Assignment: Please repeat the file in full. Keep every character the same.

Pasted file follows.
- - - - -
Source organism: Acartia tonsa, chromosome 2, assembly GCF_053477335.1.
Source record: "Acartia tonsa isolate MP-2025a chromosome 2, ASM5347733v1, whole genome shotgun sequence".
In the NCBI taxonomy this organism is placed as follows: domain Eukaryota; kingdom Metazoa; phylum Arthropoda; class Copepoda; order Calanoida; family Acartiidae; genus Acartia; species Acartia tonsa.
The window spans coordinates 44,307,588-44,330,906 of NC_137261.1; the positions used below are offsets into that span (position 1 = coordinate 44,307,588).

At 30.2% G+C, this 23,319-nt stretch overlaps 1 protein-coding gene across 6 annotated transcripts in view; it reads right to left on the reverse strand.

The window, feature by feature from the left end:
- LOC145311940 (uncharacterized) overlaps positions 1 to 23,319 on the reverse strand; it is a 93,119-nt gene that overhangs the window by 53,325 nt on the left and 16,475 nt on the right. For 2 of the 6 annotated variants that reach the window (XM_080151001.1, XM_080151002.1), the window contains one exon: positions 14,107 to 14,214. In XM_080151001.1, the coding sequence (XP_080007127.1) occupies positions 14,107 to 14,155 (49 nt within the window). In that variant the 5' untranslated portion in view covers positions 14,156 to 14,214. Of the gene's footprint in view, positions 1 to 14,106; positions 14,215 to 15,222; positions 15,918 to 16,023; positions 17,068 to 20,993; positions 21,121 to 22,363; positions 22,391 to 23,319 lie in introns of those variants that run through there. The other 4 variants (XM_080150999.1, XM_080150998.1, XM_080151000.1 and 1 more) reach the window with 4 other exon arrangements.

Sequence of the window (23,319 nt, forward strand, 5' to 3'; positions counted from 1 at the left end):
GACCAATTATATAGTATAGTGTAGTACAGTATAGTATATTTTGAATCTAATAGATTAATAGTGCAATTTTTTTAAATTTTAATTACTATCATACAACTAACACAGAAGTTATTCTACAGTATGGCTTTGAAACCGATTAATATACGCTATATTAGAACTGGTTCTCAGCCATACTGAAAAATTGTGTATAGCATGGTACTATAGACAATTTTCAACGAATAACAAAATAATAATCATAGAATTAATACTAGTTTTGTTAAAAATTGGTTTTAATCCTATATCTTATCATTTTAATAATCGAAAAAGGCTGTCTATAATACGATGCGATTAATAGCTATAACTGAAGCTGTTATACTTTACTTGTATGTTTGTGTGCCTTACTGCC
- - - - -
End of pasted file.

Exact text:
Source organism: Acartia tonsa, chromosome 2, assembly GCF_053477335.1.
Source record: "Acartia tonsa isolate MP-2025a chromosome 2, ASM5347733v1, whole genome shotgun sequence".
In the NCBI taxonomy this organism is placed as follows: domain Eukaryota; kingdom Metazoa; phylum Arthropoda; class Copepoda; order Calanoida; family Acartiidae; genus Acartia; species Acartia tonsa.
The window spans coordinates 44,307,588-44,330,906 of NC_137261.1; the positions used below are offsets into that span (position 1 = coordinate 44,307,588).

At 30.2% G+C, this 23,319-nt stretch overlaps 1 protein-coding gene across 6 annotated transcripts in view; it reads right to left on the reverse strand.

The window, feature by feature from the left end:
- LOC145311940 (uncharacterized) overlaps positions 1 to 23,319 on the reverse strand; it is a 93,119-nt gene that overhangs the window by 53,325 nt on the left and 16,475 nt on the right. For 2 of the 6 annotated variants that reach the window (XM_080151001.1, XM_080151002.1), the window contains one exon: positions 14,107 to 14,214. In XM_080151001.1, the coding sequence (XP_080007127.1) occupies positions 14,107 to 14,155 (49 nt within the window). In that variant the 5' untranslated portion in view covers positions 14,156 to 14,214. Of the gene's footprint in view, positions 1 to 14,106; positions 14,215 to 15,222; positions 15,918 to 16,023; positions 17,068 to 20,993; positions 21,121 to 22,363; positions 22,391 to 23,319 lie in introns of those variants that run through there. The other 4 variants (XM_080150999.1, XM_080150998.1, XM_080151000.1 and 1 more) reach the window with 4 other exon arrangements.

Sequence of the window (23,319 nt, forward strand, 5' to 3'; positions counted from 1 at the left end):
GACCAATTATATAGTATAGTGTAGTACAGTATAGTATATTTTGAATCTAATAGATTAATAGTGCAATTTTTTTAAATTTTAATTACTATCATACAACTAACACAGAAGTTATTCTACAGTATGGCTTTGAAACCGATTAATATACGCTATATTAGAACTGGTTCTCAGCCATACTGAAAAATTGTGTATAGCATGGTACTATAGACAATTTTCAACGAATAACAAAATAATAATCATAGAATTAATACTAGTTTTGTTAAAAATTGGTTTTAATCCTATATCTTATCATTTTAATAATCGAAAAAGGCTGTCTATAATACGATGCGATTAATAGCTATAACTGAAGCTGTTATACTTTACTTGTATGTTTGTGTGCCTTACTGCC